The Lazy Priest Who Wouldn’t Stand Up for God
The year was approximately 1,000 B.C. and Eli was the High Priest over all of Israel. All the Israelites came to Eli to bring their offerings and sacrifices to God. Many years earlier God had revealed Himself to Eli’s forefather, Aaron, when God had chosen Aaron and his offspring to be His priests. (1 Samuel 2:28)
So, Eli had inherited his high priestly position by being born into the family God had chosen to be His priests. God gave Aaron and his children special spiritual blessings and instructions as to how priests were to come before His presence. And how they were to bring the offerings and sacrifices to God. There were careful instructions as to how the sacrifices should be offered to God. It would be a sign of disrespect if God’s commands were to be ignored. God called His people and priests to honor Him always.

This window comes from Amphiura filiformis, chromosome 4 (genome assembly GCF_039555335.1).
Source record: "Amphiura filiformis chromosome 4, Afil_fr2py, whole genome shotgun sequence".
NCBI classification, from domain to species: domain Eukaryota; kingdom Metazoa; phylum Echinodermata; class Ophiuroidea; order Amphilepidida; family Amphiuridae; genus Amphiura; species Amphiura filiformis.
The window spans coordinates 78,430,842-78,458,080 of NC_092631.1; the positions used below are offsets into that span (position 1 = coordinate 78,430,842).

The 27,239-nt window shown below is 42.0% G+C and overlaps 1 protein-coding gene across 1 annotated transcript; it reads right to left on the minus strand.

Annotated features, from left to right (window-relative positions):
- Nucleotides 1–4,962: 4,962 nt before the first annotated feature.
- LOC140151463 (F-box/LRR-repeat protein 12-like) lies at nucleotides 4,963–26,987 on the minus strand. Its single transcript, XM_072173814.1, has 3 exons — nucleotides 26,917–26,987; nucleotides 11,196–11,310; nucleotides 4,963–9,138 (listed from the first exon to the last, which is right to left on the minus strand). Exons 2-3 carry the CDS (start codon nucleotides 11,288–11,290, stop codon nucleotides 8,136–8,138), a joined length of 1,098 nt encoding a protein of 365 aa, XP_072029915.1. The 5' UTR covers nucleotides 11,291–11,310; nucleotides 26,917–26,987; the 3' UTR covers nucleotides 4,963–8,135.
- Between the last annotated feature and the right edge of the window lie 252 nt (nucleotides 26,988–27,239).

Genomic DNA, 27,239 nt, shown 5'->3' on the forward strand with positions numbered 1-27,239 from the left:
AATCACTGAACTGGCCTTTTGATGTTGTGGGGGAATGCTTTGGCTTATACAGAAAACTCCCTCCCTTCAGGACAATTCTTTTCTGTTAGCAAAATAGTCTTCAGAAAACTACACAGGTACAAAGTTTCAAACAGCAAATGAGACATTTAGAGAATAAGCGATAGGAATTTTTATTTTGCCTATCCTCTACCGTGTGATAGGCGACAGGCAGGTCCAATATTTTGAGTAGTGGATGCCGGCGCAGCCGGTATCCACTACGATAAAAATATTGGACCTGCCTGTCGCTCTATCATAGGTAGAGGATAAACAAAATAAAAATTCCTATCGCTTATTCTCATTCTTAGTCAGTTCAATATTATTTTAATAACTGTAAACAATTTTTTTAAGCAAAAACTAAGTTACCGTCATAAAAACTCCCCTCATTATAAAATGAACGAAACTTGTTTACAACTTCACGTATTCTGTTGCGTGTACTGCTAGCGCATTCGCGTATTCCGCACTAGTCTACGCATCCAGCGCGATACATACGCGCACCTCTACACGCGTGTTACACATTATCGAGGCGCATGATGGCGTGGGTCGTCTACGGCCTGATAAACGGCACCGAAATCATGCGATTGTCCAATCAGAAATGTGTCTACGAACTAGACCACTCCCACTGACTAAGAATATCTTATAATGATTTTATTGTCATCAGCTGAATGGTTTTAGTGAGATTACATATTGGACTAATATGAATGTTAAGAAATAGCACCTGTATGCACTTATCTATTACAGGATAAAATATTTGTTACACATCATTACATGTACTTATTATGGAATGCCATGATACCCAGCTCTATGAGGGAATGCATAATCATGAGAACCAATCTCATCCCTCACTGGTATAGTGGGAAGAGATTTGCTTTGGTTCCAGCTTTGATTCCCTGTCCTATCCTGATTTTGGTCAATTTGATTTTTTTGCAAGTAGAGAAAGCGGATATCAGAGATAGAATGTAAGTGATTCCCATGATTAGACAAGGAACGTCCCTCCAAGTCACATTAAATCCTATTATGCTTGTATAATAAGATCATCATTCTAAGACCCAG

God had given this responsibility of the priesthood to Eli and his offspring, along with His Spirit to guide and bless their work. And God had spoken: “They shall walk before Me forever.” (I Samuel 2:30) But, “walking before God” is not only a great honor, it is also a condition of the promise. They had to choose to “walk before God”.
In other words, “they shall have the honor of the priesthood, “IF” they choose to faithfully do the service.” God chose Aaron’s family to walk before Him always as priests, but Aaron’s children also had to choose to “walk before God always”. Their relationship before God was a two-way street – as is ours. God has His part, but then we choose to have our part too. God doesn’t force us to love or serve Him.